Insurance industry lobbying groups are speaking out against a proposed amendment to an Illinois statute that would give insurance regulators in that state more control over workers’ compensation rates.
Illinois House Amendment 4 to SB 2901 would, among other things, require insurers to pre-file workers’ comp rates and allow insurance regulators to approve or disprove those rates; allow the director of the Illinois insurance department to require refunds to consumers in cases in which an insurer is found to be charging excessive rates; and allow the director to specify interim rates when an insurer’s rates are found to be excessive.
Representing various insurance industry trade groups, Steve Schneider, Midwest region vice president for the American Insurance Association (AIA), testified against the proposed amendment before the before the Illinois House Labor and Commerce Committee.
In addition to the AIA, the Illinois Insurance Association (IIA), the National Association of Mutual Insurance Companies (NAMIC) and the Property and Casualty Insurers Association of America (PCI) oppose the amendment. A statement released by the AIA said the amendment “would throw out 35 years of successful workers’ compensation insurance regulation and impose government price controls on workers’ compensation insurers,” and remove “considerable flexibility for both insurers and their customers, Illinois businesses.”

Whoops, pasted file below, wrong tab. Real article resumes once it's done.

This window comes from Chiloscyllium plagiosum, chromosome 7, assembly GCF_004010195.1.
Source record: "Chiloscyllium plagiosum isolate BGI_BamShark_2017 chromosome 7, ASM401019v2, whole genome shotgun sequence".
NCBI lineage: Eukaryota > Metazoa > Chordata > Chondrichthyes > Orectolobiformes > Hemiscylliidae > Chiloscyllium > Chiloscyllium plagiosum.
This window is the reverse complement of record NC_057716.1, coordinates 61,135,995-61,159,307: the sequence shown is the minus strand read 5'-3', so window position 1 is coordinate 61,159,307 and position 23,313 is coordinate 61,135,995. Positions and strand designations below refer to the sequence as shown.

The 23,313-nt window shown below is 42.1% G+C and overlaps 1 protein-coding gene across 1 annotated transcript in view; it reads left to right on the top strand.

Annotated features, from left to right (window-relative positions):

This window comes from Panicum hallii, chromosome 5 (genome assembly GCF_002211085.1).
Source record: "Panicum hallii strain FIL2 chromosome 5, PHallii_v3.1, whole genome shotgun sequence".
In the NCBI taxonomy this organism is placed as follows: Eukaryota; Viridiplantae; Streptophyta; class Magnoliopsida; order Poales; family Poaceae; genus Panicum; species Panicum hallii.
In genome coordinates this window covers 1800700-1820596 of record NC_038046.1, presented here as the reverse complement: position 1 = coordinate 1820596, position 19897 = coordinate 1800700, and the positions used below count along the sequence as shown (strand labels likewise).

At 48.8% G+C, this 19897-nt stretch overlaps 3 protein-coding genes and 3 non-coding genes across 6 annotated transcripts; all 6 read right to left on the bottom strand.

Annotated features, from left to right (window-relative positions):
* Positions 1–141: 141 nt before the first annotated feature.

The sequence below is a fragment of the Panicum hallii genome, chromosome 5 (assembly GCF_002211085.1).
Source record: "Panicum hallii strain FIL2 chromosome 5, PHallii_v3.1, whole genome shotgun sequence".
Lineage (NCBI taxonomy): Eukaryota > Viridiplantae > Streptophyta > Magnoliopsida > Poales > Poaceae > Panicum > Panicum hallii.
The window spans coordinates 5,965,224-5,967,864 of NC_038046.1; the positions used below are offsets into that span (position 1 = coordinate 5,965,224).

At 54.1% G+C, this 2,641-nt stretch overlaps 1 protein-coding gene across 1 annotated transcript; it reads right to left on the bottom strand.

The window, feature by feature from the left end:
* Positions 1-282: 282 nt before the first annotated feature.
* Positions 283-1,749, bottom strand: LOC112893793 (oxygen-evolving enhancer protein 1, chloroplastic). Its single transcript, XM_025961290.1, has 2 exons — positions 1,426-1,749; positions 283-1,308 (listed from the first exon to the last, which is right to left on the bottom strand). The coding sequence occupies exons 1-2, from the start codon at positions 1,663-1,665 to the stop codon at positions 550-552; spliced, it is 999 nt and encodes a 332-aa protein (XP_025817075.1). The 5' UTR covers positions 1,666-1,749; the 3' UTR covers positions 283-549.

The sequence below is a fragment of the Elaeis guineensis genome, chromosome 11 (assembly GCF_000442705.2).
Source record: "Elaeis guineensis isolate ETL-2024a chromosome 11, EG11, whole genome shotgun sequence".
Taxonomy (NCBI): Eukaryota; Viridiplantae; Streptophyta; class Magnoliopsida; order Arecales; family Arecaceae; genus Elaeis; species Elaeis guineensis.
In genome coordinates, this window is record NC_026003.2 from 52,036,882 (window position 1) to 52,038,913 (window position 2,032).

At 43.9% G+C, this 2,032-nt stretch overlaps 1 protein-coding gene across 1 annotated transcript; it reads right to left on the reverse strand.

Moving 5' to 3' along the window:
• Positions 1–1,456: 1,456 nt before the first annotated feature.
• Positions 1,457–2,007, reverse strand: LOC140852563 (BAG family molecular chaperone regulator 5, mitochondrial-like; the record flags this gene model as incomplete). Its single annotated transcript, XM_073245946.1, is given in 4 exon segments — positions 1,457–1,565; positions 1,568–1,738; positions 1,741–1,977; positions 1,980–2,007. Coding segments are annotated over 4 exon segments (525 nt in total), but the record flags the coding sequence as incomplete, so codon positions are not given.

Schneider said as proposed, SB 2901 not only establishes price controls, it “contains provisions which essentially hide or cover-up an employer’s experience modification rating for ‘repetitive or cumulative trauma’ claims filed by workers during their first 90 days of employment. This bill represents the wrong approach to workers’ compensation reform in Illinois.”
In considering reforms for the workers’ comp system, Schneider urged the legislature instead “to look at subjects such as the costs of the dispensation of prescription drugs in non-pharmacy settings.”
He added that that the insurance industry stands “ready to work with policymakers and regulators on improving the state workers’ compensation system to ensure that injured workers receive the proper care. SB 2901 is the antithesis to that approach.”
The 2016 Oregon Workers’ Compensation Premium Rate Ranking Summary, released in October, showed that Illinois had the eighth highest workers’ comp rates in the nation, with an index rate of 2.23 on Jan. 1, 2015, which is 121 percent of national median.
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